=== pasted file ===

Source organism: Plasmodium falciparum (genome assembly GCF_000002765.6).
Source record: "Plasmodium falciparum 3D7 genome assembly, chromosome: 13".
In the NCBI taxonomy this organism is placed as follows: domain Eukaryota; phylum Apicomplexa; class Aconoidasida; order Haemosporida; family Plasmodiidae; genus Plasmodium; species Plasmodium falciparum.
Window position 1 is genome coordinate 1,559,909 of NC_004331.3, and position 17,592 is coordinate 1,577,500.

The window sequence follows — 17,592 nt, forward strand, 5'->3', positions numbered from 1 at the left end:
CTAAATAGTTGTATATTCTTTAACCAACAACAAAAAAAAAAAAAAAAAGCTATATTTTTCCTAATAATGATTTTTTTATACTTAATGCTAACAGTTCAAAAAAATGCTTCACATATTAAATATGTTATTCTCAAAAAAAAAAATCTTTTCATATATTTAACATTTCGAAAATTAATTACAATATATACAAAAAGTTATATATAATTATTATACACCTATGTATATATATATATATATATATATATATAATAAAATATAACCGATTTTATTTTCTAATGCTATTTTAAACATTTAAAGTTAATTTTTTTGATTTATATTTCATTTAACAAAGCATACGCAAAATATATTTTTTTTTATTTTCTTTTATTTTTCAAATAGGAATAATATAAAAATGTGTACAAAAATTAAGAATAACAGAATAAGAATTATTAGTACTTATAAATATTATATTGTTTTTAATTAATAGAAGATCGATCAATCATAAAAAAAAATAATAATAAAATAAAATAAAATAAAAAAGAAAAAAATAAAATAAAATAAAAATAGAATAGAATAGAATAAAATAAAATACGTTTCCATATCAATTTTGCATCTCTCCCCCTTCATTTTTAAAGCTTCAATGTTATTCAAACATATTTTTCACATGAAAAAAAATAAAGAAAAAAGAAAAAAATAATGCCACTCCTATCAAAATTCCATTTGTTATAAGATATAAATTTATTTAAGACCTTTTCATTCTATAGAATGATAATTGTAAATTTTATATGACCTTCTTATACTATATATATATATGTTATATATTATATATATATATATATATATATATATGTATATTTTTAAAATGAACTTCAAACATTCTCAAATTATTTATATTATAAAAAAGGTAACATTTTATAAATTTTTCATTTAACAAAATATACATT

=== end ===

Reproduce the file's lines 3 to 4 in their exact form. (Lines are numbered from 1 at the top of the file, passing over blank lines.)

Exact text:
In the NCBI taxonomy this organism is placed as follows: domain Eukaryota; phylum Apicomplexa; class Aconoidasida; order Haemosporida; family Plasmodiidae; genus Plasmodium; species Plasmodium falciparum.
Window position 1 is genome coordinate 1,559,909 of NC_004331.3, and position 17,592 is coordinate 1,577,500.